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Steve Wagner is a Los Angeles-based freelance copywriter and editor whose clients include American Songwriter magazine, The Hard Truth magazine, the public relations firm MWPR, in Burbank, CA and the diversity consulting organization Global Collaborations, Inc., in Houston, TX. If you are seeking a professional editor, contact him at swagner (at) writer-editor-etc (dot) com and he will be happy to talk with you about your project.

The importance of doing

You can read, read, read books, magazines, articles and how-to’s on your subject of choice but when it comes to learning to do something, nothing takes the place of doing.

There is something that occurs for a person when they actually perform the little and then big actions of a desired skill that provides as much or more “know-how” than spending a lot of time reading about it. Surely, one needs to read and gain the history, theory and other aspects but the doing is what gets it under your skin.

That is how I began editing: One of my superiors threw some written material at me and asked me to check it over. I started editing by doing it.

This applies to writing as well. There may be no subject in the world that is written about as much as the subject of writing itself. However, the most one will ever learn about writing will be while engaged in the act of writing.

This is not my big original idea but one that I have proven to myself over time.

My writing began to spiral out of control.

My writing began to spiral out of control.

Back in the late ’80s and early ’90s, I was a devoted follower of author Natalie Goldberg’s Writing Down the Bones and its guidance and writing exercises. I carried a dogeared copy of the book, a spiral-bound notebook and several pens in my backpack no matter where I went and I did those exercises,to become a better writer, daily for four or five years, filling up notebook after spiral-bound notebook. In doing so, I “wrote out” a lot of the  clutter that can get in the way of clear communication. Writing is much easier now. I did it by doing.

This “doing” idea was summed up by the words on a t-shirt I saw while standing in line at a Starbucks in Venice, CA in 1993: “The key to writing is writing.” That seemed too simple but the big truths usually are. I didn’t get the full understanding of what it meant until I had been doing it for a while.

So it is with cooking, playing the piano, starting a business, editing a book, etc.

The key is to do a little bit and gradually do more and more. Don’t get upset if you don’t knock out a novel at your first sitting.  Do a little and then a little more. Pay attention to what you’re doing. Sooner or later you will find you have a “feel” for the activity that you didn’t have when you started. You will be able to do it.

Remember to do: It’s the secret of good writing.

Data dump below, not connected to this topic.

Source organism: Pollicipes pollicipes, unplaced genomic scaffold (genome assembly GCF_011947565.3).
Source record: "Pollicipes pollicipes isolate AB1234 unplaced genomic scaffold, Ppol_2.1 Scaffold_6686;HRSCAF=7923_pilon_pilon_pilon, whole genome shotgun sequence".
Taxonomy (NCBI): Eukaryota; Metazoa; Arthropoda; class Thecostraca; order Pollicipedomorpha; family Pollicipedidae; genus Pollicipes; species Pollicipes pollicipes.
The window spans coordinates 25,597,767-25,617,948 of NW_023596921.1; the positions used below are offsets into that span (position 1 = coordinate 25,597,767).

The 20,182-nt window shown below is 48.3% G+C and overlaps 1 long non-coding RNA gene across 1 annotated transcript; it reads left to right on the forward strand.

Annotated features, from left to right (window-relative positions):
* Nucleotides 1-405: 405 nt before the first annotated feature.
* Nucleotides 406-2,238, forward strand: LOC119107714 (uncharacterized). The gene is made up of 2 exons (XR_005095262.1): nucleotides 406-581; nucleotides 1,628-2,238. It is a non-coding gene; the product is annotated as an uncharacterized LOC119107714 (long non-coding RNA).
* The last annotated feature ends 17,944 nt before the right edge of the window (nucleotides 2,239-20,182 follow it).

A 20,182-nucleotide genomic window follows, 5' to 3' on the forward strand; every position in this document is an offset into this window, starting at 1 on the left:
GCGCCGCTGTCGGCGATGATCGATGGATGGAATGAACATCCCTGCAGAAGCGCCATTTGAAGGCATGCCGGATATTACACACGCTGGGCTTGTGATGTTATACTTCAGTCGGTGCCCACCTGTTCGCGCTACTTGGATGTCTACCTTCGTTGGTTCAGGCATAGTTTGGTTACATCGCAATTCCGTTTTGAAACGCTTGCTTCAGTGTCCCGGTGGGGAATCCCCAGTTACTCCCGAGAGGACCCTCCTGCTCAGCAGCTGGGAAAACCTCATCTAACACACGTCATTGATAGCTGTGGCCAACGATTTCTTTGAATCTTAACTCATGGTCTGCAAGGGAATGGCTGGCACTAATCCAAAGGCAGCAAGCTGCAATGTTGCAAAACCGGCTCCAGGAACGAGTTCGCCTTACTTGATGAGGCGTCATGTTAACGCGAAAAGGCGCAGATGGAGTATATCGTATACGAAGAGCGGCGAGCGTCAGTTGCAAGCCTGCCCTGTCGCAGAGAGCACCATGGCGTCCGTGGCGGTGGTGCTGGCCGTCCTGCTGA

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Steve Wagner is a Los Angeles-based freelance copywriter and editor whose clients include American Songwriter magazine, The Hard Truth magazine, the public relations firm MWPR, in Burbank, CA and the diversity consulting organization Global Collaborations, Inc., in Houston, TX. If you are seeking a professional editor, contact him at swagner (at) writer-editor-etc (dot) com and he will be happy to talk with you about your project.

 

Freelance copy editor or content editor

You write out of a need to communicate, whether that need springs internally or is impressed upon you externally, such as when your boss says “Get that press release done and out of here.”

You have a desire to communicate but you may not be a grammar and punctuation expert. It may have only recently occurred to you that professional-level writing is often a matter of re-writing and editing. You, as a writer, may not want to wear the editor hat. You just want to write and, frankly, that is generally how it’s done: Writers write and editors edit.

You may think that you can’t afford to hire an editor to review your book or your story to ensure that it’s world class before you publish. However, if you are writing for the public and have the slightest insecurity that your work is not 100 percent professional and presentable, then you can’t afford to not hire an editor. The reasons are summed up in Will Rogers’ famous quote: “You never get a second chance to make a first impression.”

Editors can be expensive, particularly if they have a long list of credits and a university degree.

There are plenty of editors, like myself, who didn’t go to prestigious universities and who have not yet edited bestsellers and the like.

A degree from a school with an immediately recognizable name is a good thing to have. However, it’s no guarantee that the degree holder has a “feel” for words, for trains of thought or for the effects writers are seeking to create in their readers.

I have that capacity. I have satisfied customers and my fees are reasonable.

You can find an affordable editor for your book, your web content, your business campaign pieces and whatever else.

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Steve Wagner is a Los Angeles-based freelance copywriter and editor whose clients include American Songwriter magazine, The Hard Truth magazine, the public relations firm MWPR, in Burbank, CA and the diversity consulting organization Global Collaborations, Inc., in Houston, TX. If you are seeking a professional editor, contact him at swagner (at) writer-editor-etc (dot) com and he will be happy to talk with you about your project.